Studying Finnish 8 years too late. My best practices that helped pass YKI test.

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Learning Finnish alongside pursuing a full-time degree may appear daunting, but I’ve been there. My journey began in Finland in 2016, initially filled with enthusiasm for learning Finnish. However, after six months, other academic responsibilities took precedence, fuelled by the belief that Finland values skilled professionals irrespective of their language proficiency. Fortune smiled on me as I started my career at XAMK, while engaging in various internships and consulting projects, including work with startups and the World Bank, where Finnish language skills were, as you might guess, not a prerequisite. Nevertheless, the desire for Finnish citizenship and also willingness to grow further and be treated as equal, in terms of experience and expertise, brought me back to Suomen Mestari (spoiler, you only need 2 books to pass YKI test, really).

Before all, here are my top tips: When you get too stuck in A1—like “I am a student,” “I work here,” and “I like dancing”—you are on the level of a 2-year-old baby, and it’s super annoying. So, I’d recommend reflecting on which age level you find yourself now if you were a Finnish baby and try getting to age 10 as soon as possible using the tips below. Then, language learning will become fun:

Immersive Experiences: Spending some time in Mikkeli with colleagues allowed me to practice Finnish in a natural setting, significantly boosting my speaking skills. Also, on Fridays, we play this game where we try to guess the song playing on the radio that day. It pushed me to listen to both old and new songs, helping me to immerse into the culture and language.

Prepared Topics: Having specific topics like climate change or saunas ready for discussion helped me immensely, especially in formal situations like the YKI test. In the YKI test, they asked me about waste in the forest, but my expertise in Finnish is about climate change. So, I said that waste management is important but fighting climate change is even more important. Just have your go-to topics!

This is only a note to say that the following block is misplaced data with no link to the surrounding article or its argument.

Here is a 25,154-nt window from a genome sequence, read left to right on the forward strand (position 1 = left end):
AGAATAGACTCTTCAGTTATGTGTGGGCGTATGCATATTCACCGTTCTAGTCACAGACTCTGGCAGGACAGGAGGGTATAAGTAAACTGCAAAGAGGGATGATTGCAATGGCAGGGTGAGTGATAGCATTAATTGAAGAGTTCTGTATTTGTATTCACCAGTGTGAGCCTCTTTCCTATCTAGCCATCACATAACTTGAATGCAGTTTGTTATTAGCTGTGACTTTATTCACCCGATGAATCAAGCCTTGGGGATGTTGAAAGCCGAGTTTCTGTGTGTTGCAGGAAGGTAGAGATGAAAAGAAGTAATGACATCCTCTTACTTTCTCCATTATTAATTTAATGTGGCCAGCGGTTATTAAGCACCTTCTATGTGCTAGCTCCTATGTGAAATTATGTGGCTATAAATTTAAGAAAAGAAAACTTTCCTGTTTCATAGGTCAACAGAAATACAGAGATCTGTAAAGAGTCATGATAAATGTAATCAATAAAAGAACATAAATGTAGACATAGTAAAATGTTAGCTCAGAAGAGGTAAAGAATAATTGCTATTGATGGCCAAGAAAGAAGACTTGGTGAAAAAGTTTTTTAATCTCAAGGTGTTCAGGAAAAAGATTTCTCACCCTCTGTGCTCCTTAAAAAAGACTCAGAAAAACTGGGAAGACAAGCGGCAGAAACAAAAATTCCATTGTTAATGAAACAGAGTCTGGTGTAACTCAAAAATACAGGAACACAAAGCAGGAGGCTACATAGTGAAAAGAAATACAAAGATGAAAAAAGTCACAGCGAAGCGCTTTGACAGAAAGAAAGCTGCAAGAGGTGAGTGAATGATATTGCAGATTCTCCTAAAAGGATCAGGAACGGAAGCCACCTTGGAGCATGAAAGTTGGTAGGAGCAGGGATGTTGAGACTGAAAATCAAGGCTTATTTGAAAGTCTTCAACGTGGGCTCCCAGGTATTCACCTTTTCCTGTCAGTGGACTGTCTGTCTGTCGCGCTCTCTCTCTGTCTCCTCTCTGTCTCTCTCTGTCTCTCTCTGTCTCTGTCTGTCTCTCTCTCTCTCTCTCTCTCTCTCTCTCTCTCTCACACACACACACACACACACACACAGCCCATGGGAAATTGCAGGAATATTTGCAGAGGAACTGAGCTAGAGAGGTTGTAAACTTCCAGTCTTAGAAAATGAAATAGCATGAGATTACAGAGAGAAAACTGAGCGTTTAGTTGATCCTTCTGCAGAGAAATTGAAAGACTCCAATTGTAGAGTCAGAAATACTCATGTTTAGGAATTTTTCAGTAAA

Supportive Tutoring: The value of a good tutor cannot be overstated. The topics we covered were directly relevant to my YKI test, which made preparation more straightforward. So, if group learning does not work, maybe invest in private classes where you will get specific vocabulary and topics for the YKI test, not just general Finnish learning as you might want to focus on the YKI only.

Listening: Explore the “Opi suomea” podcast, “Selkouutiset” for simplified news, and Maaritin virhe reading walkthorough on YouTube for engaging educational content.

Watching: Finnish series like “Ivalo” and “Sorjonen” offer captivating ways to immerse yourself in the language.

Reading: “Samalla kartalla” and “Selkouutiset” provide accessible reading material for learners.

YKI Guide: A crucial resource for understanding the test structure and expectations. Here is the website:

YKI Test Registration: For those looking into the YKI, the Finnish language proficiency test is essential for citizenship applications, and securing a test slot can be surprisingly competitive. Here are some strategies that proved effective:

  • Registration opens precisely at 10:00 AM, and available slots fill up quickly, often within minutes.
  • Accessing the registration site on a laptop or desktop allows for faster refreshes, giving you a slight edge over mobile users.
  • Have a list of preferred test locations ready. If possible, coordinate with friends who can attempt to register you at alternate sites.
  • While email registration is possible, using bank identification for the process is faster and more reliable. If an email confirmation doesn’t arrive within a minute, switch to bank identification without delay not to miss a spot!

Looking back, there were several areas where my approach to learning Finnish could have been more effective:

  • I regret not reading enough unadapted Finnish texts. I almost cried in the real exam when I saw overwhelming amount of Finnish that I have never read in my life.
  • Focusing on practical language usage, like reading store announcements and memorizing numbers, would have been beneficial, as I still sometimes mix 8 and 9 in Finnish…
  • Learning a broader array of verbs for everyday actions (e.g., to deliver, to bring) would have made me more confident in using them.

The journey to learn Finnish and integrate into the culture, was not easy. Here is me, happily crying once I got my B1 certificate.

Remember, if Finnish seems daunting, the right motivation and instructor can transform learning into an enjoyable experience, ultimately worthwhile as it enabled me to confidently engage in karaoke with my boss! My journey to achieving B1 level, as certified by my YKI test results, involved a year of passive effort followed by six months of dedicated study.

Best of luck to all aspiring Finnish learners. The journey will be challenging but incredibly rewarding.